Cognitive Behavioral Therapy in contrast to many other therapeutic frameworks has both an explicit rationale and an empirically demonstrable success rate. In addition to the wealth of published case histories there are a plethora of controlled studies attesting to the efficacy of CBT interventions with an equally diverse range of psychological and behavioral conditions. (Emmelkamp et al 1992).
Cognitive behavioral therapy (CBT) is a type of therapy that aims to help a person manage their problems by changing how they think and act. It is a problem solving approach which recognizes that clients have a behavioral difficulty rather than that they are a behavioral problem. It encourages them to talk about how they think in relation to themselves, the world, other people and how what they do affects their thoughts and feelings. CBT can help to change how a person thinks (‘cognitive’) and what they do (‘behavior’), thus helping them to manage difficulties and feel better about life. Unlike most psychotherapies which only work with talk and reflections, CBT regards behavioral acts as primary. Treatment involves clients engaging in personal behavioral experiments, ‘practice makes perfect.’ For many behaviorally based problems such as phobias obsessive compulsive disorder bulimia and the like there simply is no substitute for this way of working. Direct behavioral experience is often the most effective medium for articulating change. Action, that is, sometimes speaks far louder than words.
To benefit fully from CBT, clients need to be committed to the process, maintain any homework agreed such as keeping a diary or undertaking experiments/challenges jointly agreed and/or decided upon between client and counsellor. It can help the client make sense of overwhelming problems by breaking them down into smaller parts. The outcomes of homework are reviewed and feelings discussed at each subsequent session. Most importantly CBT is a collaborative and empowering process in which the client is an active participant. Autonomy: respect for the client’s right to be self-governing BACP Ethical Framework for Good Practice in Counselling & Psychotherapy. A principal goal of this collaborative process is to help clients effectively define problems and gain skills in managing these problems. As in other therapies, CBT also uses other elements of the therapeutic relationship, such as rapport, genuineness, understanding, and empathy.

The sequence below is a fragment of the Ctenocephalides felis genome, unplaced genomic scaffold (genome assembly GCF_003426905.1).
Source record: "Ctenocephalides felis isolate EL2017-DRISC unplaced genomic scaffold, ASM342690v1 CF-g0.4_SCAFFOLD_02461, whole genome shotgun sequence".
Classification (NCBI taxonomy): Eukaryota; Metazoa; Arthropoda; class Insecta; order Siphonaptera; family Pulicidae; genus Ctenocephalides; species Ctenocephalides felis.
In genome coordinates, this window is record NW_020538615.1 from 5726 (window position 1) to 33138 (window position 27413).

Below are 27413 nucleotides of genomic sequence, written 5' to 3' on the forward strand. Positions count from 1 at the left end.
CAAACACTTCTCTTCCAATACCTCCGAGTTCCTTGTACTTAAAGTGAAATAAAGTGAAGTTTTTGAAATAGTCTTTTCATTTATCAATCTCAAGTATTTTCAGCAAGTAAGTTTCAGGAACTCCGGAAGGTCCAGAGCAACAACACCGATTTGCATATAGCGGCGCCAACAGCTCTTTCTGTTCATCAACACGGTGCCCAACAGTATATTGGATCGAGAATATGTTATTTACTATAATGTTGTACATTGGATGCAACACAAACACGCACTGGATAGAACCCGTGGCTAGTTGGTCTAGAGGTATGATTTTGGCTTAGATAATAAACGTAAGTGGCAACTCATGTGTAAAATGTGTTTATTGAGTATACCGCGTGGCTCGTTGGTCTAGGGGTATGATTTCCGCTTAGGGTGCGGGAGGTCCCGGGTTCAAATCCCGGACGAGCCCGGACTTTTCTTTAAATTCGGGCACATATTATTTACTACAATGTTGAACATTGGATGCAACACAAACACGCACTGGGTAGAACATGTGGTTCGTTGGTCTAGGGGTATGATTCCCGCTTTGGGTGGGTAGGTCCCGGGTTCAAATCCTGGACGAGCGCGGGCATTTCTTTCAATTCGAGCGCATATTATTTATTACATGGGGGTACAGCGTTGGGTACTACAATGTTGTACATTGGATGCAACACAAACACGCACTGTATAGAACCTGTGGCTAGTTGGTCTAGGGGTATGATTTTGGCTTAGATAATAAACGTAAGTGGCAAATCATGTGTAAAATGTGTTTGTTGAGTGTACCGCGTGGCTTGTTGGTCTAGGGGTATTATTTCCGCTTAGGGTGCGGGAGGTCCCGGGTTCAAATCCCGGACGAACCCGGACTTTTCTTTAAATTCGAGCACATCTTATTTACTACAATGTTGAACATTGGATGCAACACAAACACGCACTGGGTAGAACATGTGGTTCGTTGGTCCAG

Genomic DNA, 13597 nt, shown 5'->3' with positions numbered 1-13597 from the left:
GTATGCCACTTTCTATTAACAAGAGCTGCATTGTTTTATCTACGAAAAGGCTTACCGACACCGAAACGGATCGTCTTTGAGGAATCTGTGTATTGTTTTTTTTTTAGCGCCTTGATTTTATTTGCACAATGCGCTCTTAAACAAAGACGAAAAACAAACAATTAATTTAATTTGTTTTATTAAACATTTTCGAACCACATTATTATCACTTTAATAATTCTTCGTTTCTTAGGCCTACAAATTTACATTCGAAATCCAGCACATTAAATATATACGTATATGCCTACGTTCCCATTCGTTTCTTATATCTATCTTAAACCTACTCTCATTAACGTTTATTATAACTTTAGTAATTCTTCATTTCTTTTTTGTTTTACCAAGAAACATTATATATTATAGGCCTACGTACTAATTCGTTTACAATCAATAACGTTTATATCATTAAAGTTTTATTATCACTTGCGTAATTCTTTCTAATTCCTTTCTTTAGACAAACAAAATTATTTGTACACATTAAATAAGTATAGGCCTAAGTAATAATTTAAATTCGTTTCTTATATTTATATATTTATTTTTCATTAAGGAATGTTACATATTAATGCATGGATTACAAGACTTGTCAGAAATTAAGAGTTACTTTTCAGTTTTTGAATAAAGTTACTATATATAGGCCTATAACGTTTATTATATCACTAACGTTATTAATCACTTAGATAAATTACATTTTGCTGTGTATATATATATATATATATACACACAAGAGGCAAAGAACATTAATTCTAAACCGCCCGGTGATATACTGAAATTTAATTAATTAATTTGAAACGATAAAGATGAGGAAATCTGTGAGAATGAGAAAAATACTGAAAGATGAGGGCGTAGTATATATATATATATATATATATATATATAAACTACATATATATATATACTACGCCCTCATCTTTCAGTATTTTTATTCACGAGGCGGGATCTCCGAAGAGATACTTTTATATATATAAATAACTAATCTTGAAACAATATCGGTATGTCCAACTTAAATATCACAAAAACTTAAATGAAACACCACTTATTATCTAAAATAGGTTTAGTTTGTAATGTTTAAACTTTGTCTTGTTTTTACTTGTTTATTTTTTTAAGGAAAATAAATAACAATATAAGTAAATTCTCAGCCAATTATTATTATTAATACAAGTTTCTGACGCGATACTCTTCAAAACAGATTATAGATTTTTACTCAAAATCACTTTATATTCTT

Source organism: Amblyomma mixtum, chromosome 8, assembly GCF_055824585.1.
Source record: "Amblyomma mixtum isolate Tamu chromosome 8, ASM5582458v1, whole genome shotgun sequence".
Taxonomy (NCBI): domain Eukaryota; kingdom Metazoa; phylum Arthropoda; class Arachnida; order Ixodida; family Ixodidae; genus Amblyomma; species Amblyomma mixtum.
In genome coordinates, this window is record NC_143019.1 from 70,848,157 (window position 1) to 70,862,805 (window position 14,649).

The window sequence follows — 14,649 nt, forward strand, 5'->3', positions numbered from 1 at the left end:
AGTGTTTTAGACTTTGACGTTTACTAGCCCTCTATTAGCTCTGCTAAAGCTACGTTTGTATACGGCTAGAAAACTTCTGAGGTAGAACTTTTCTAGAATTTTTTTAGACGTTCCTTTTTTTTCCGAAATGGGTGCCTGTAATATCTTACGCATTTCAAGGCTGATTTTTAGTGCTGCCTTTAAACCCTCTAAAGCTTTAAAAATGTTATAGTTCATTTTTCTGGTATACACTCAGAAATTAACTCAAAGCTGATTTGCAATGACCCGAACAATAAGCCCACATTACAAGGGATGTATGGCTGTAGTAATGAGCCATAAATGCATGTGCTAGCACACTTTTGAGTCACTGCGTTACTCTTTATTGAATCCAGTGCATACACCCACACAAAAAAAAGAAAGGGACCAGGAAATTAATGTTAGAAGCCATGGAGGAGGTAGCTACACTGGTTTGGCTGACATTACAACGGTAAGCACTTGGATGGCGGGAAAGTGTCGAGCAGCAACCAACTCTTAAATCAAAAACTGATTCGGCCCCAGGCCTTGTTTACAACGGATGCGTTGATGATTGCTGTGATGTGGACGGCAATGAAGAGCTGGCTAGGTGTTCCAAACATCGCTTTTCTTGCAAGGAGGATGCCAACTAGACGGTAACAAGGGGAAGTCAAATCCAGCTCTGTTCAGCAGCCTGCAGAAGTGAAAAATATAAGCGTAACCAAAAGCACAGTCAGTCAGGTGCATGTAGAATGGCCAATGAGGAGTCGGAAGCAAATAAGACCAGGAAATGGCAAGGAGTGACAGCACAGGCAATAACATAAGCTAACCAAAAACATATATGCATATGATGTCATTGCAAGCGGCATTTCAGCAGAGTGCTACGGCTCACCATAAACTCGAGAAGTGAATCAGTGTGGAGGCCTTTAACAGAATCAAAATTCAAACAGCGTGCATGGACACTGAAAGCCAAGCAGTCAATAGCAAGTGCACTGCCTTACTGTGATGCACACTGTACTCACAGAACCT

The number of sessions required varies greatly depending on the presenting issues/problems and objectives, sessions usually lasting from anywhere between six weeks to six months. The client is helped to see how their thoughts and behavior relate to the way they feel, how this might contribute to the problems being experienced and that it is not the situation itself making them unhappy, but how they think about and react to it.
CBT can help clients find ways to change thought patterns and behavior and to solve problems and anxieties better, but it cannot remove the problems.
The skills learnt within CBT are useful, practical and helpful strategies that once learnt can be incorporated into an individual’s life to help them handle difficult situations better when future stresses and difficulties arise. However there is always a risk that the bad feelings associated with the clients problem return, but with CBT skills it should be easier for them to control these. Even after the client is feeling better and sessions have ended, it is important to emphasis the need to practice the skills acquired.
CBT focuses on the individual’s capacity to change themselves their thoughts, feelings and behaviors it can help to manage problems, such as anxiety and depression, so they are less likely to have a negative impact on their life. However because of its structured nature, it may not be suitable...